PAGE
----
Universities and college campuses are known for their thriving hubs of creativity and new thinking. They are areas where students live, study and share new ideas in closely knit groups.
But the COVID-19 outbreak has turned this traditional university culture on its head. In recent months higher education institutions have had to adapt to survive, switching overnight to online digital courses, tutoring and assessment, while tackling funding shortages.
Recent research by London Economics for the University and College Union estimates that universities will be hit by a £2.6 billion shortfall in the next academic year, as a result of the coronavirus pandemic’s impact.
Even though higher education was one of the first sectors to embrace digital learning, in fact leading the way when it came to creating new online courses for remote students, it still faces wider challenges behind the scenes. These include keeping administrative employees, such as finance, human resource and course co-ordination teams connected and working from home.
COVID-19 has been hugely challenging for academic institutions, as they have had to adapt to new ways of teaching, while innovating and developing new income streams. The reduction in revenue, resulting from lockdown, is also putting pressure on departments to deliver cost savings.
But, the crisis has also shown that there is a massive opportunity to break out of old habits and take advantage of digital transformation, creating new approaches to learning and the running of educational institutions.
By embracing digital transformation many higher education institutions are already realising they can improve how they operate, while delivering much needed budget reductions.
TechnologyOne is a leading digital transformation specialist helping higher education institutions across the UK, Australia and New Zealand improve how they operate, using its OneEducation ERP solution.
As the company’s technology is preconfigured and delivered remotely using Software as a Service (SaaS), universities are able to reduce implementation times and costs, reduce risk, and migrate much faster to new digital services.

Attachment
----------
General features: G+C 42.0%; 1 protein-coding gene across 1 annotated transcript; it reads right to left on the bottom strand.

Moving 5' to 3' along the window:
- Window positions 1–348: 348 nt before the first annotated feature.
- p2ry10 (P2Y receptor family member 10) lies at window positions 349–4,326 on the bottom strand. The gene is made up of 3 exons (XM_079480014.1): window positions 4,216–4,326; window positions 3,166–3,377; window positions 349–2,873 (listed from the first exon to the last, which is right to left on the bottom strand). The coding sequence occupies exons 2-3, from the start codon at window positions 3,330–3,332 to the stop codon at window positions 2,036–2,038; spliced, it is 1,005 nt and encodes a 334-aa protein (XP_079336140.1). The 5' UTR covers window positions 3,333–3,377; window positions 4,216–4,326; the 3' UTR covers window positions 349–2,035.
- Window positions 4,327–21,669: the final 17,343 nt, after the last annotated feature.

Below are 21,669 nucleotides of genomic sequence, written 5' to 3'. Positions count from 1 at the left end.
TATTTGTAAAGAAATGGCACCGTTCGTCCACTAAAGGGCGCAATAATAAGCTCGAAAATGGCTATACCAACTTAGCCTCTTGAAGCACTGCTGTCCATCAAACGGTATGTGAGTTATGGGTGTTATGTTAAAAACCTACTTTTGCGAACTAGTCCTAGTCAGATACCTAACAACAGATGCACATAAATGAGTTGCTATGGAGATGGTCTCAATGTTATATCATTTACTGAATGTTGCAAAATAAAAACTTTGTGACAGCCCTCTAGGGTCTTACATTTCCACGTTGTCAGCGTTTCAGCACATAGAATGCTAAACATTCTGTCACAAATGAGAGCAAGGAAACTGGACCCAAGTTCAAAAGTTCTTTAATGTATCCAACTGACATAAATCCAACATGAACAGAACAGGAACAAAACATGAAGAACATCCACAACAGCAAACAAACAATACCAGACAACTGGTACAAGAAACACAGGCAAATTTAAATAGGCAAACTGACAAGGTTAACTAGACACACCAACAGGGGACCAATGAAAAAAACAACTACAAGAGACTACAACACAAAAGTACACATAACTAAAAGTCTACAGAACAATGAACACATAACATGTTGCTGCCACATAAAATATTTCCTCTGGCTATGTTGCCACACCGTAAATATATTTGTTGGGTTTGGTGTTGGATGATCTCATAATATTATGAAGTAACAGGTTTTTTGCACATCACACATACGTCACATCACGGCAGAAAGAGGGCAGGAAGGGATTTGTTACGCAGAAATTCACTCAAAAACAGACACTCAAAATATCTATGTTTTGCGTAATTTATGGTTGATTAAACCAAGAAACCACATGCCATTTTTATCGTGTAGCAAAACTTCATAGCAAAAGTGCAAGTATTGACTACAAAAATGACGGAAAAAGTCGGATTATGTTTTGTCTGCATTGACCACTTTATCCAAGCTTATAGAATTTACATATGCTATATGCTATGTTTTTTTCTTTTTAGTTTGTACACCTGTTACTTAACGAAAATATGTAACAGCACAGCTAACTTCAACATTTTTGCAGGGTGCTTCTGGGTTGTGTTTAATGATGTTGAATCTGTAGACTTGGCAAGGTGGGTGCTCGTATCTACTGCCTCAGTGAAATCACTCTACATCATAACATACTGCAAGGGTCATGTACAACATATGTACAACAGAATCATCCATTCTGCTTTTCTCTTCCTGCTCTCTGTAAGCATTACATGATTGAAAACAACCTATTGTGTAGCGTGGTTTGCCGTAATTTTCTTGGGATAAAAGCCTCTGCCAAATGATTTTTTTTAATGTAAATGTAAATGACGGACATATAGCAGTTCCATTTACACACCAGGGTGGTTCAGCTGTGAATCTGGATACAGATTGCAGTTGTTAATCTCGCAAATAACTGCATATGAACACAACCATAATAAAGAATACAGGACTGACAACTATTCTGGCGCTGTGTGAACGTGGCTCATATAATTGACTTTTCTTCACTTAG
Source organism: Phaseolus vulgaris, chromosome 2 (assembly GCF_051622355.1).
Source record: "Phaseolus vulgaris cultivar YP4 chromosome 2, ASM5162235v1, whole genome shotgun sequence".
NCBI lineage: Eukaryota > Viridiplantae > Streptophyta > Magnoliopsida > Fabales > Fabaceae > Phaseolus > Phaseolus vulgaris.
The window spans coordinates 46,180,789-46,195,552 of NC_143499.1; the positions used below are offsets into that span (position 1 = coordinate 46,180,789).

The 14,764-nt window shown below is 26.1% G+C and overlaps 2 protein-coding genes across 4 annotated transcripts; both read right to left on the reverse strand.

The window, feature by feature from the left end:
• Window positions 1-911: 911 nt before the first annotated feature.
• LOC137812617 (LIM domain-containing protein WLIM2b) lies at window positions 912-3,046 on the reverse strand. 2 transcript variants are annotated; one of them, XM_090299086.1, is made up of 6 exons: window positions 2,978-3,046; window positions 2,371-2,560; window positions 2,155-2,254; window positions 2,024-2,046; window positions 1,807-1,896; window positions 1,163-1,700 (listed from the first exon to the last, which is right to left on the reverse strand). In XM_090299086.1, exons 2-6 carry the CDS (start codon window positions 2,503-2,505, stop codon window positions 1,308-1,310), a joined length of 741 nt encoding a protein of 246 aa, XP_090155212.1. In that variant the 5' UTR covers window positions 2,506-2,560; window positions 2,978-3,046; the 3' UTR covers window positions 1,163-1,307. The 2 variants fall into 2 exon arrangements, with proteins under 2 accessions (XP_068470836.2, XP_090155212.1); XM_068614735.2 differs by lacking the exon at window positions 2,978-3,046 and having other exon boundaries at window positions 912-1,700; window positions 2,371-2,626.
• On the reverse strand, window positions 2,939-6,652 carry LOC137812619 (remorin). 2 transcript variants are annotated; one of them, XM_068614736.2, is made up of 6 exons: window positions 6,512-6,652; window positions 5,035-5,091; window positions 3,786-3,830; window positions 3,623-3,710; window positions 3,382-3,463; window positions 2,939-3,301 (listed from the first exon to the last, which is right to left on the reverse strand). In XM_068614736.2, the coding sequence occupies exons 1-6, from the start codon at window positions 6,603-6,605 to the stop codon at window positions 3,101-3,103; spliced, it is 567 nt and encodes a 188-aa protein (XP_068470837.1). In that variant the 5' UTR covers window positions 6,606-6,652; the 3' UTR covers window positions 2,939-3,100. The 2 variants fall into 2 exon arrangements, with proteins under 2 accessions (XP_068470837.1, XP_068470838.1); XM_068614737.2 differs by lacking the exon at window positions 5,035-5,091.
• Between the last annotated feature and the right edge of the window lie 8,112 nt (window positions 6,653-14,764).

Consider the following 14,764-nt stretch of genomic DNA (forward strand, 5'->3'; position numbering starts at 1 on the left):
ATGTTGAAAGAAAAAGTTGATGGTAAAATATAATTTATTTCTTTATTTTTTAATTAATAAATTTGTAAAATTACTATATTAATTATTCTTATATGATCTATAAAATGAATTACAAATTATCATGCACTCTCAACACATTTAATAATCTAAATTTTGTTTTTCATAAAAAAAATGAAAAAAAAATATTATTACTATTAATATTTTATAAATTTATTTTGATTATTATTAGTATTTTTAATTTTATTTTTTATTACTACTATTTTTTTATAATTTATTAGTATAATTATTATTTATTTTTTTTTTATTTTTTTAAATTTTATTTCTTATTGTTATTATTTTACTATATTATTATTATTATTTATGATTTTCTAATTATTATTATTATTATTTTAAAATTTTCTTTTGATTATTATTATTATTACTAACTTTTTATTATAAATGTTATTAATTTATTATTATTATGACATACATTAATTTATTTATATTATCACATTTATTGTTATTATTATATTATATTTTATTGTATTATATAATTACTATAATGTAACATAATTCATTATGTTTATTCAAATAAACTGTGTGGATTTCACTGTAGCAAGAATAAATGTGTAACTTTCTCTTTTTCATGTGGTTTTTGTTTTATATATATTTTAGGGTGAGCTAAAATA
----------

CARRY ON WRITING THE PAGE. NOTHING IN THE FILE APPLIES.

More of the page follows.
The London School of Economics (LSE) is another academic institution leading the way when it comes to cloud-based SaaS technology.
Digitally transforming The London School of Economics
Until recently LSE, with its 12,000 students and 4,000 employees, had multiple legacy financial and business management systems, which were hard to use and costly to maintain.
“It was a very complex, manual and paper-based environment,” says LSE’s Assistant Director of Finance and Head of Financial Systems, Keith Adams. “We had separate software for various processes, connected by many integrations that needed regular, time-consuming maintenance to ensure data could pass between them.”So, LSE decided to switch to a more flexible, integrated cloud-based solution which simplified processes and offered a better experience for both employees and students.
“We wanted to reduce the time spent completing transactional tasks—allowing time to focus on core research, teaching and professional service activities. We also wanted to enhance the way in which students view and pay their fees.”
“Our objective was to transition to a modern, responsive, and user-friendly financial system,” Adams says. “We wanted to reduce the time spent completing transactional tasks—allowing time to focus on core research, teaching and professional service activities. We also wanted to enhance the way in which students view and pay their fees.”
“Moving to an enterprise SaaS solution has allowed us to operate more efficiently and achieve consistent business processes and workflows across functions,” says Adams.
“We’ve modernised manual procurement processes by introducing online catalogues; punch-outs to key suppliers; made online expense management available so staff can use it on-the-go; and enabled all staff to work remotely.”
The new online portal has also introduced new digital self-services for students, making it easier for them to pay their fees. Before that, LSE was managing all of its students’ residential and tuition-related fees, accounts and associated interactions separately.
“Students now have a combined, single fee account which they can access via one screen. As a result, we’ve had a large uptake of students using the portal compared to our previous solution,” says Adams.
“As we continue to make more functionality available within the system we expect this will keep making life better for our staff, improving the value of team members’ jobs so they can focus on higher-value activities.
“We’re not the biggest university, but we are international—so we need 24/7 uptime and support.
“It’s important for us to keep up-to-date with the latest upgrades. TechnologyOne takes care of the IT maintenance and upgrade process for us, allowing the university to focus on its core business.
“There’s a lot of talk about how remote working will be more popular once COVID-19 is over—and we’re already ahead of the game,” he said.
To read more on the full story on how London School of Economics has transformed services by moving to software-as-a-service, visit TechnologyOne